Harry Bertoia - No Date Tapes - C60 Cassette
Your purchase directly supports the preservation of Harry Bertoia's Sonambient archive.
No Date Tapes is the first official cassette release from Harry Bertoia's tape archive and it contains two of the longest recordings yet discovered, each over 30 minutes. This cassette is packaged in a gold shell and produced on super-ferro tape for incredible analog sound. First printing of 100 copies.
Both sessions on this cassette are sourced from a collection of Bertoia tapes that were found without dates. While it's unknown when these pieces were recorded, the artist's notes are included on the packaging so it's clear how he felt about these recordings. These pieces were selected, in part, because of the contrasting opinions Bertoia had for each session.
Side A was considered by the artist to be a "good performance" which was "rich in variety" and had "good structure and fine tonality." This particular tape has aged quite well and provides clear audio insights into the sonic territory that Bertoia pioneered.
Side B provides a fascinating sonic contrast to side A. The artist's notes suggest that he was pleased with some tonalities but the composition was "not properly developed" and contained, in Bertoia's words, "too much music."
It's our hope that by releasing pieces like this, paired with the artist's own notes, an attentive listener can gain insight into the processes that determined the outcome of the artist's work. What does Bertoia mean by "too much music?" What is the tonality being pursued? What type of compositional structure did he find to be appealing?
These are some of the questions we're attempting to answer as we digitize and release the pioneering sonic sculpture of Harry Bertoia.
Harry Bertoia first gained some artistic visibility in the early 1940s, then came into prominence with his sculptural, ergonomic chairs, produced by Knoll Furniture beginning in 1952, which quickly became classics of modernist furniture. Inspired by the resonant sounds emanating from metals as he worked them and encouraged by his brother Oreste, whose passion was music, Harry restored a fieldstone "Pennsylvania Dutch" barn as the home for this experiment in sounding sculptures which he had begun in the late 1950s. Bertoia was an obsessive composer and relentless experimenter, often working late into the night and accumulating hundreds of tapes of his best performances; Oreste, too, would explore and record the sculptures' sounds during his annual visits to his brother's home in rural Pennsylvania.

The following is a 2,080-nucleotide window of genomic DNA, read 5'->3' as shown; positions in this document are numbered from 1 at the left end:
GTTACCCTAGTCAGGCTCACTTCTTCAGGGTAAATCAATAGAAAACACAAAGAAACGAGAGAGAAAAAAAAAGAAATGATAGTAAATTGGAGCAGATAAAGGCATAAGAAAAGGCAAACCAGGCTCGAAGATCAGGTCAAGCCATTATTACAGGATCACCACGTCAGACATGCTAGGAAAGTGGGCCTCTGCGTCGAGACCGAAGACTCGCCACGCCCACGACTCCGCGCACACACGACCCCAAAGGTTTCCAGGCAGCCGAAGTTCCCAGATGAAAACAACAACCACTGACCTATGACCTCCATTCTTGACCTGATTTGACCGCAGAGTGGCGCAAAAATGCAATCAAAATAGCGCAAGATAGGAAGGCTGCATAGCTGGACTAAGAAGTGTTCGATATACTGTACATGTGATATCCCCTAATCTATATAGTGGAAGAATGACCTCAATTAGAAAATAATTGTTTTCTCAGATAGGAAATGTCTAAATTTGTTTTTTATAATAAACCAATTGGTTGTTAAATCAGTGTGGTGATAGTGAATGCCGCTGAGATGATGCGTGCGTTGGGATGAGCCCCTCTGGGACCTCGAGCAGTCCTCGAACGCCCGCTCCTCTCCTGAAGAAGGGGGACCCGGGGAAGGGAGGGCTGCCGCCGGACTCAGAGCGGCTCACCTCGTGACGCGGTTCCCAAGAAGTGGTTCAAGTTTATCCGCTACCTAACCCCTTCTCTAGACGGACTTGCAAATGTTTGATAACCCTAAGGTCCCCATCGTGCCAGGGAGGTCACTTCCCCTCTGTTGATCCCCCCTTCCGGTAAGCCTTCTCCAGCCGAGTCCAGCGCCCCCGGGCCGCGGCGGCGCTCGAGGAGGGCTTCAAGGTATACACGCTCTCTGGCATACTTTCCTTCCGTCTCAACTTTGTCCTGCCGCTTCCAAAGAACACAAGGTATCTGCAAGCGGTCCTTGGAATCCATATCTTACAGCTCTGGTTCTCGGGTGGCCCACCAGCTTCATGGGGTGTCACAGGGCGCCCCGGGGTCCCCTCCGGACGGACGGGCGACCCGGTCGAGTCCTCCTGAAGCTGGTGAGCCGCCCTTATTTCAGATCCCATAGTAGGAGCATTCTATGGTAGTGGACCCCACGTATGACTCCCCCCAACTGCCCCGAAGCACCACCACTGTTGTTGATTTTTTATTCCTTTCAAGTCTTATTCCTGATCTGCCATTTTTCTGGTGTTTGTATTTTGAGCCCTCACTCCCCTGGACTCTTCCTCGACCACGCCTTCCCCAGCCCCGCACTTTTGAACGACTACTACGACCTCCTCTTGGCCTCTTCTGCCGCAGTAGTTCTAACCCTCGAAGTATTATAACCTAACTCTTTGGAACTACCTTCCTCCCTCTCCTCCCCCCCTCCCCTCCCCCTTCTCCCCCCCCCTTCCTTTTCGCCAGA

Harry Bertoia's recently dismantled Sonambient barn collection was an attentive listener's paradise full of warm, expressive instruments that were gorgeous visually and audibly. Nothing could prepare you, even on return visits, for the overwhelming experience of entering the spacious wood and plaster interior where gongs, some of them giant, hung among the ranks of standing sculptures of various metals. Over nearly twenty years of adding, culling and rearranging, Bertoia carefully selected nearly 100 harmonious pieces ranging in height from under a foot to more than fifteen feet. He considered this barn a full experience, sights and sounds comprising not a collection of works, but one piece unto itself. It was here, deep in the woods, that his Sonambient recording work took place.
Learning by experimentation was common for Bertoia and he mastered the art of tape recording, turning the Sonambient barn into a sound studio with four overhead microphones hanging from the rafters in a square formation. He would experiment with overdubbing by performing along to previous recordings, sometimes backwards, constantly improving his methods while also honing his performance skills. Bertoia was a careful editor of his own work and only chosen recordings remained, each with a date and carefully considered observations written on a note included with each tape. Through these pieces of paper a the artist's logic can be uncovered, a careful approach to composition, ideas, feelings and forms. The story of Sonambient barn collection will slowly be told through the release of recordings from the archive as well as installations and performances built from Bertoia's own recordings, lectures and a book.